Linux needs a memory management unit. But many Linux features, including a majority of the application programming interfaces (APIs), can be attained through uClinux. Available as an open-source project sponsored by Arcturus Networks, Lineo, and SnapGear, uClinux has become a top-notch platform for Linux-style development on a microcontroller. The sponsors offer commercial versions of uClinux for specific platforms, providing the typical board support packages found with higher-end operating systems (OSs).
Arcturus Networks supplies uClinux on its uCdimm series of compact, microcontroller-based board kits like the uCdimm Tarifa MCF5272, which is based on the Motorola ColdFire 5272.
The key to uClinux's popularity is its compatibility with Linux. Both uClinux and Linux use such development tools as the CNU C compiler, and most cross-platform development is done on a standard version of Linux. Most Linux-based applications can be recompiled for uClinux as long as they utilized the subset of Linux APIs handled by uClinux.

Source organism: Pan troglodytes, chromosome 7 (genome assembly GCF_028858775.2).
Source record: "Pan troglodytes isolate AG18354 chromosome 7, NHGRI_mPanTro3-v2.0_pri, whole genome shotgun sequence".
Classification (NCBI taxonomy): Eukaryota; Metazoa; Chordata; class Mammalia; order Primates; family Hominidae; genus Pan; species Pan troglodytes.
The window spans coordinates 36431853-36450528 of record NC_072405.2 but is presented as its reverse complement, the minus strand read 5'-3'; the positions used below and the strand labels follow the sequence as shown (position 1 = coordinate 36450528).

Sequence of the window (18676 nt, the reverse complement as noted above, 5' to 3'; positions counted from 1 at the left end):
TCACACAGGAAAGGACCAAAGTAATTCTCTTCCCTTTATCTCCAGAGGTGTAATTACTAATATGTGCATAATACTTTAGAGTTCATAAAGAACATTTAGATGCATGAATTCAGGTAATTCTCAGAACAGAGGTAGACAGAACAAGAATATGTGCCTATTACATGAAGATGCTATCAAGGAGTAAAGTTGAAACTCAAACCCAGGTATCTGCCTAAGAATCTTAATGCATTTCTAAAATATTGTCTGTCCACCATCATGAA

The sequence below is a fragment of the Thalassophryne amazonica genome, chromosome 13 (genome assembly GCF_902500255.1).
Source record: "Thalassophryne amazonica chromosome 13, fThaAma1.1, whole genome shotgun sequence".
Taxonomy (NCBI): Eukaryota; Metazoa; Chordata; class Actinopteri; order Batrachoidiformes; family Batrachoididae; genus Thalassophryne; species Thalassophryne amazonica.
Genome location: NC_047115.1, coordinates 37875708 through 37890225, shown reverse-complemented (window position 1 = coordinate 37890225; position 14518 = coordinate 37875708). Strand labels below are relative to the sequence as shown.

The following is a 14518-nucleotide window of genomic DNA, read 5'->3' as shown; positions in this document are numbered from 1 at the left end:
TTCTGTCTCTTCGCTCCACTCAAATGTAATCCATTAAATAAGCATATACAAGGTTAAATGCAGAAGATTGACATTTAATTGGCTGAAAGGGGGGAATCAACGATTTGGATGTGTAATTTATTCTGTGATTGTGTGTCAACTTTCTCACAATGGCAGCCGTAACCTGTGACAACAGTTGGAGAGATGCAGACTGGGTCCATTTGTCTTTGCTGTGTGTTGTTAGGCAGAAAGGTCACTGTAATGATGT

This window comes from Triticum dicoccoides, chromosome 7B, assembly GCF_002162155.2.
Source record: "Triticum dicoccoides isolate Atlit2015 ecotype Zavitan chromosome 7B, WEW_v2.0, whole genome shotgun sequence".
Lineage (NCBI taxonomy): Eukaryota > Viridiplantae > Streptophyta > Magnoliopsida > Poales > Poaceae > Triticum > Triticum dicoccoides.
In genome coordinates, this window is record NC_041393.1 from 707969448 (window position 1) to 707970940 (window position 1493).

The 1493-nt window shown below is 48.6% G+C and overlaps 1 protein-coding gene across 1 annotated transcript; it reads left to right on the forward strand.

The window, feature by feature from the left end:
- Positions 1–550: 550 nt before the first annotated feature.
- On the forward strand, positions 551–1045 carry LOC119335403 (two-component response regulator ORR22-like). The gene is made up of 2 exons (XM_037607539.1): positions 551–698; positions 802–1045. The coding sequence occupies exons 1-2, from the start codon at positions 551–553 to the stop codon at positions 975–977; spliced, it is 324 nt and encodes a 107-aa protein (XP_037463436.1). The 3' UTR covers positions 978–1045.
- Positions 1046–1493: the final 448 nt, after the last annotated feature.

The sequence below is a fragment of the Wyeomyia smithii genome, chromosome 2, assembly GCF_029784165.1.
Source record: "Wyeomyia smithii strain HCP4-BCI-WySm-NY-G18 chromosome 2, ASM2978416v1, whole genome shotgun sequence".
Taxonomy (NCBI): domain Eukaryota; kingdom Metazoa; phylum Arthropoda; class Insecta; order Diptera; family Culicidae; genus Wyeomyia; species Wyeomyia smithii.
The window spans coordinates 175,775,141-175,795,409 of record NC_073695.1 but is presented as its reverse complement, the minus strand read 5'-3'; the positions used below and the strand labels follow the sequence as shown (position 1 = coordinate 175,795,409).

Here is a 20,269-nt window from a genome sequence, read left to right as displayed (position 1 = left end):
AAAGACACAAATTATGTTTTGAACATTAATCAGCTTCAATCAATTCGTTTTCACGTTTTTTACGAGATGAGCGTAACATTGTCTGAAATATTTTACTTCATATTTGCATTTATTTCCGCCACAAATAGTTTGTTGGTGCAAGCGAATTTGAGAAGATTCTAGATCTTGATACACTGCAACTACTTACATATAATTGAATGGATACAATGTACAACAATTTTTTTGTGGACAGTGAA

Command line shells are available for uClinux that match the Linux counterparts. Even packages are distributed via the RPM package format.
TCP/IP is an optional service under uClinux. This isn't surprising because many uClinux projects are network appliances, including routers and gateways. Arcturus even sells the S3C4530 Residential Gateway & Router Reference Design. File systems include DOS and NFS in addition to Linux-specific file systems.
The OS works with a wide range of platforms, although many of them are supported by a specific open-source project or commercial vendor. Check out www.uclinux.org for more details.